When My Black Brothers Hate Me

Today, a casting call for the highly-anticipated N.W.A. movie “Straight Outta Compton” was posted on the Internetz for all the world to see. The post called for girls of all shapes, sizes, and colors. As diverse and inviting such a notion could be, it was clear that a celebration of female diversity wasn’t in the works. Take a look…

Casting Call

That’s right. Categorizing women from Type A to Type D, light-skinned, racially ambiguous, big booty women were rated “hottest of the hottest,” while dark skinned women were relegated to the lowest of the low.

Infuriating doesn’t express my angst. Exasperation barely captures my annoyance with *some* Black men and their subservience to white dominance. Pity and shame nearly espouses my convictions towards the Black men who perpetuate white supremacy by devaluing the beauty of Black womanhood.

Black women know the struggles we face. From our hair to our looks, we’re constantly poked, pinched, and prodded by racist patriarchy designed to subvert the very nature of our being. Our human texture is constantly corroded to varying degrees based on not only our race or ethnic heritage, but the actual color of our skin.

The casting call highlights, underscores, and italicizes the potency of language. Intersectionality. Colorism. Two words that unpack the complexity of racism. Two words that I am grateful to have approached, learned, and ultimately confronted.

This incident is not one-dimensional. It is not insular nor singular. It’s an intricate fabric of history, self-hate, oppression, sexism, privilege, and patriarchy sewn together and knotted nicely under the quilt of racism.

Shall we take a trip down memory lane to the days of plantations and slave ships? To the days when light skinned mulattos were deemed pretty and acceptable enough to work in the house, while the darker, more “mongrel” of us worked in the fields? Shall we traipse through cotton fields and find Black female bodies so ravaged and mutilated so as to produce more and more labor for her white master?

A distant memory, in the 21st century we try (and fail … horribly) to move away from how brutal and thorough slavery was in establishing, maintaining, and concretizing racism. The most fantastically disheartening aspect of racism is how it’s inflicted and perpetuated by our own communities… namely by our men. Who we trust to protect and provide for us (thank you patriarchy).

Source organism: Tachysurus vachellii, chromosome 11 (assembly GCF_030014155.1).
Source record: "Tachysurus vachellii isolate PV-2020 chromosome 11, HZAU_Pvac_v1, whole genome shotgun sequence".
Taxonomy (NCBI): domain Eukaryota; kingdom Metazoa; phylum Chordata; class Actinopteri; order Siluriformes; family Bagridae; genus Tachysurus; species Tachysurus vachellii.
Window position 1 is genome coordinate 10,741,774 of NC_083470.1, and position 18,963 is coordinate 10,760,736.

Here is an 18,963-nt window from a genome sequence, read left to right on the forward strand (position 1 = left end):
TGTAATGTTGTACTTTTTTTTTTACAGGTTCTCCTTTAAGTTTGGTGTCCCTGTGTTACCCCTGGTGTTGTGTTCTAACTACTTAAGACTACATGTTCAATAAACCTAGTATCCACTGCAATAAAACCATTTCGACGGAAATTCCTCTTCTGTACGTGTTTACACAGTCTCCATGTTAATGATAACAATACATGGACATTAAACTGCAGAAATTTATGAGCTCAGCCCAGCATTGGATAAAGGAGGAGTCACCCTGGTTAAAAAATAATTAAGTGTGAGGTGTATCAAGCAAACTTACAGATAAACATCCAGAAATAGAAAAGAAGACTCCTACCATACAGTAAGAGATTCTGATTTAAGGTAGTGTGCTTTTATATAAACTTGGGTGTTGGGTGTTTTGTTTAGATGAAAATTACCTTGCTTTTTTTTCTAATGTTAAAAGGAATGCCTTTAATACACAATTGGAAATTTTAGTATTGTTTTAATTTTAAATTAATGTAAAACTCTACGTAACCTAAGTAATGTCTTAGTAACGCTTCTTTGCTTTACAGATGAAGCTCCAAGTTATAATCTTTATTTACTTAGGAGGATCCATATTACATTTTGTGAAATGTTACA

What are Black women left to do when our own men will not support us?

It’s not surprising that *some* don’t… that *some* have fallen into the trap of white supremacy. But it is odd… you’d think that ALL Black men would have some awareness about how the proximity-to-whiteness maxim is yet another result of aged oppression. But they don’t. Instead, they ok stupid posts about hottest of the hottest women being as close to white as possible.

This isn’t to say that one can never call a light skin women beautiful, or even be partial towards them. The issue is the coupled devaluation and disgust with dark skinned women being perceived unequivocally as “less than.”

This post was stupid, offense, and probably disingenuous (I smell clickbait and free publicity) . But, at least for me, it revealed just how little progress has been made in the Black women’s fight for intersectional justice.

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Arielle Newton, Editor-in-Chief

Get at me: @BlackMusings

 

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10 responses to “When My Black Brothers Hate Me

  1. Of course Hollyjack is denigrating Black women from the get go! It’s insulting at worst on how society view us and how the media denigrate us like the worst of the worst based on this announcement. If we could have a lot of pride in ourselves, Black women will say “hell, no! Find someone white, do some CGI and leave us be. I would never support movies that only exploits the Black Culture for their own Hollywood benefit on the all mighty dollar.

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  2. Reblogged this on Readable Tidbits and commented:
    This is a post from Black Millennial Musings that really infuriates me to the core, about an announcement of recruiting all girls from 18-30 from all ethnicity, shapes and sizes. What’s really pissed me off is what Hollywood denigrates women of color to Class C and D like the worst of the low. I will never support this movie because it denigrates women of color, period. Black women should unite and demand our dignity and respect we all truly deserve.

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  3. “What are Black women left to do when our own men will not support us?
    It’s not surprising that *some* don’t… that *some* have fallen into the trap of white supremacy. But it is odd… you’d think that ALL Black men would have some awareness about how the proximity-to-whiteness maxim is yet another result of aged oppression. But they don’t. Instead, they ok stupid posts about hottest of the hottest women being as close to white as possible.”
    Well let me say that not all black men are unaware. I’m very aware of what’s going on. The media wants to promote anti-blackness every chance they get. We have to teach out children to le themselves and be proud of their culture and heritage. This type of colorism is a sickness and very outdated! The people doing the casting for this film should be ashamed of themselves! It’s time to speak out against this anti-black self hatred! I’m really getting tired of this crap!!

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